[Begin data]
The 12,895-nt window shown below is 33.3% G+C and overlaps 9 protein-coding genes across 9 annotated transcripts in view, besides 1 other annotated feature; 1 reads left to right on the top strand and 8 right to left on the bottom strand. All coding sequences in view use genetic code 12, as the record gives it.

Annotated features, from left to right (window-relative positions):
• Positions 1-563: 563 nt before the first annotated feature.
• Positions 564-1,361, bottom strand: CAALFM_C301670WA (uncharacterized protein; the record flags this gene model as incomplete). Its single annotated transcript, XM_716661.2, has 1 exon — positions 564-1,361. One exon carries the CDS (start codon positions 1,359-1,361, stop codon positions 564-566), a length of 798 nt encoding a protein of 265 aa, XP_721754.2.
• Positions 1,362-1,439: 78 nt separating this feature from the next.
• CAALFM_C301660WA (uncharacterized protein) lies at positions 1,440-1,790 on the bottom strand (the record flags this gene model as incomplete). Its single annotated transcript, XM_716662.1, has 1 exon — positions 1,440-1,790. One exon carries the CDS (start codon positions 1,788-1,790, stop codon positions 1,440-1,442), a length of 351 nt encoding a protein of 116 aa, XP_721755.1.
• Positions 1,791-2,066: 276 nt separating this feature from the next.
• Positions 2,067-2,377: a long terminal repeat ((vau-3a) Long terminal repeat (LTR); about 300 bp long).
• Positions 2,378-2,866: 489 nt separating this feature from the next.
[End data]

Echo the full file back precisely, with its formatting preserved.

The 12,895-nt window shown below is 33.3% G+C and overlaps 9 protein-coding genes across 9 annotated transcripts in view, besides 1 other annotated feature; 1 reads left to right on the top strand and 8 right to left on the bottom strand. All coding sequences in view use genetic code 12, as the record gives it.

Annotated features, from left to right (window-relative positions):
• Positions 1-563: 563 nt before the first annotated feature.
• Positions 564-1,361, bottom strand: CAALFM_C301670WA (uncharacterized protein; the record flags this gene model as incomplete). Its single annotated transcript, XM_716661.2, has 1 exon — positions 564-1,361. One exon carries the CDS (start codon positions 1,359-1,361, stop codon positions 564-566), a length of 798 nt encoding a protein of 265 aa, XP_721754.2.
• Positions 1,362-1,439: 78 nt separating this feature from the next.
• CAALFM_C301660WA (uncharacterized protein) lies at positions 1,440-1,790 on the bottom strand (the record flags this gene model as incomplete). Its single annotated transcript, XM_716662.1, has 1 exon — positions 1,440-1,790. One exon carries the CDS (start codon positions 1,788-1,790, stop codon positions 1,440-1,442), a length of 351 nt encoding a protein of 116 aa, XP_721755.1.
• Positions 1,791-2,066: 276 nt separating this feature from the next.
• Positions 2,067-2,377: a long terminal repeat ((vau-3a) Long terminal repeat (LTR); about 300 bp long).
• Positions 2,378-2,866: 489 nt separating this feature from the next.